Ever since other galaxies were discovered, we’ve wondered, “which is the largest?“
Most galaxies are smaller than ours, with under 1% of the Milky Way’s stars.
In physical extent, the Milky Way’s stars span a diameter of ~130,000 light-years.
Andromeda, just next door, is almost twice the size: ~220,000 light-years.
Tidally interacting galaxies, however, occupy much grander scales.
The largest known spiral is UGC 2885: 832,000 light-years across.
Elliptical galaxies, particularly in cluster cores, achieve superior sizes.
Messier 87, the Virgo Supercluster’s largest, spans 980,000 light-years across.
The Phoenix Cluster’s brightest central galaxy measures 2,200,000 light-years in size.
But IC 1101, at cluster Abell 2029‘s center, has the largest stellar extent.
With a 6,000,000 light-year diameter, no galaxy’s stars cover greater lengths.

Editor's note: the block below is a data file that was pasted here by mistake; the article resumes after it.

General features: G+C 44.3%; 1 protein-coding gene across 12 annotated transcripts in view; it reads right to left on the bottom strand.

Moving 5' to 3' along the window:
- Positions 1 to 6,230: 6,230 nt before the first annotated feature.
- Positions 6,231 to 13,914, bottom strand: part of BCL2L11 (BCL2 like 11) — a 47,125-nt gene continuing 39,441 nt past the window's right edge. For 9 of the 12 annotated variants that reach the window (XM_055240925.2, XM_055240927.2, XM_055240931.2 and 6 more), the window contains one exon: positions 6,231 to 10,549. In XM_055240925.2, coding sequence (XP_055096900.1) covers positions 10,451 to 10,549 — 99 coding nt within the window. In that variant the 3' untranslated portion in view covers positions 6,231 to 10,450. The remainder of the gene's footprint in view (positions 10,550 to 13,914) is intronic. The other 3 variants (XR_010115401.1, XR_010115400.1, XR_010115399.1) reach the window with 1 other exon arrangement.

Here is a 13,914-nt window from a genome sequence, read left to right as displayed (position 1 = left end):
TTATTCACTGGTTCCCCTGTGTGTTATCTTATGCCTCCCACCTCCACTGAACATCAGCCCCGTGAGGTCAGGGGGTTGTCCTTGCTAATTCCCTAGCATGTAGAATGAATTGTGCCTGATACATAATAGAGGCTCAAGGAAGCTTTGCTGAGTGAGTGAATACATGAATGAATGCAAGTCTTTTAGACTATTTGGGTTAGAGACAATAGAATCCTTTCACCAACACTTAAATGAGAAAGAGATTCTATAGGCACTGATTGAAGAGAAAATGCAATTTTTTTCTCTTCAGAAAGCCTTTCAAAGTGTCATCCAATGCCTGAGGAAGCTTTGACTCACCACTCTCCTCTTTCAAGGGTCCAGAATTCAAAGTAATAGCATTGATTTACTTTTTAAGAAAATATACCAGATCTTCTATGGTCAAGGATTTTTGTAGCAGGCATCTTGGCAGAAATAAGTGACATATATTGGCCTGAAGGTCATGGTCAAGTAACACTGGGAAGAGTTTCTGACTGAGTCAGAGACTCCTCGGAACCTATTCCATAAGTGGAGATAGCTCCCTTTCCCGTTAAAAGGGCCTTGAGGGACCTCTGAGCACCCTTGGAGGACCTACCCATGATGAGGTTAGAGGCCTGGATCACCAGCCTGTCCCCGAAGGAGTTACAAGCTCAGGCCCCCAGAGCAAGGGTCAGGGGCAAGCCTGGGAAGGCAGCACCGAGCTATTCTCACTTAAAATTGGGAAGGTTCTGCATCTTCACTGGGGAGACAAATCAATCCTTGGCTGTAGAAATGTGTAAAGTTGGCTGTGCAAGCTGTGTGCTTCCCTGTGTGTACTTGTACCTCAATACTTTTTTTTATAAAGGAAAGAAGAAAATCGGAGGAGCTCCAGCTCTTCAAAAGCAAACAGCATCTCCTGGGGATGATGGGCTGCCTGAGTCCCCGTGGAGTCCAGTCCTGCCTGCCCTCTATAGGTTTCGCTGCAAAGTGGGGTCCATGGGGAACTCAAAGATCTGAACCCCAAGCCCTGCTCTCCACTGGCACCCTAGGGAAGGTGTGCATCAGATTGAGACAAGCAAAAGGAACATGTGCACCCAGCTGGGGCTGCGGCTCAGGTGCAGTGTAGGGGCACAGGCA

Beyond the stars, however, galaxies possess matter-rich halos.
Although non-luminous in optical light, they can shine in the radio.
Active black holes create jets, which excite gas and trigger emissions.
Giant radio galaxies possess lobes: the largest galactic structures of all.
In 2022, astronomers identified lobes emitted from giant radio galaxy Alcyoneus.
They span 16,000,000 light-years in extent, breaking all prior records.
No other galaxy, even IC 1101, can compare: Alcyoneus is the largest known galaxy of all.
Mostly Mute Monday tells an astronomical story in images, visuals, and no more than 200 words. Talk less; smile more.